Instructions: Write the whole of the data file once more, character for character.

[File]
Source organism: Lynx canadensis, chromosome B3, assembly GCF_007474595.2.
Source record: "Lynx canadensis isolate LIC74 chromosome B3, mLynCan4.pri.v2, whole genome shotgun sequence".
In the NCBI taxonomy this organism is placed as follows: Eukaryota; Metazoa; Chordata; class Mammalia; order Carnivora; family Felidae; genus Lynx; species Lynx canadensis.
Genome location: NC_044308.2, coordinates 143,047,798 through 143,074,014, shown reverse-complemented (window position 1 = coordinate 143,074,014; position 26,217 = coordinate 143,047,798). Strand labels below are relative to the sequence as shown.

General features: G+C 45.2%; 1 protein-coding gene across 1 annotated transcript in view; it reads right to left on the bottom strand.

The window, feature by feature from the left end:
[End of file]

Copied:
Source organism: Lynx canadensis, chromosome B3, assembly GCF_007474595.2.
Source record: "Lynx canadensis isolate LIC74 chromosome B3, mLynCan4.pri.v2, whole genome shotgun sequence".
In the NCBI taxonomy this organism is placed as follows: Eukaryota; Metazoa; Chordata; class Mammalia; order Carnivora; family Felidae; genus Lynx; species Lynx canadensis.
Genome location: NC_044308.2, coordinates 143,047,798 through 143,074,014, shown reverse-complemented (window position 1 = coordinate 143,074,014; position 26,217 = coordinate 143,047,798). Strand labels below are relative to the sequence as shown.

General features: G+C 45.2%; 1 protein-coding gene across 1 annotated transcript in view; it reads right to left on the bottom strand.

The window, feature by feature from the left end: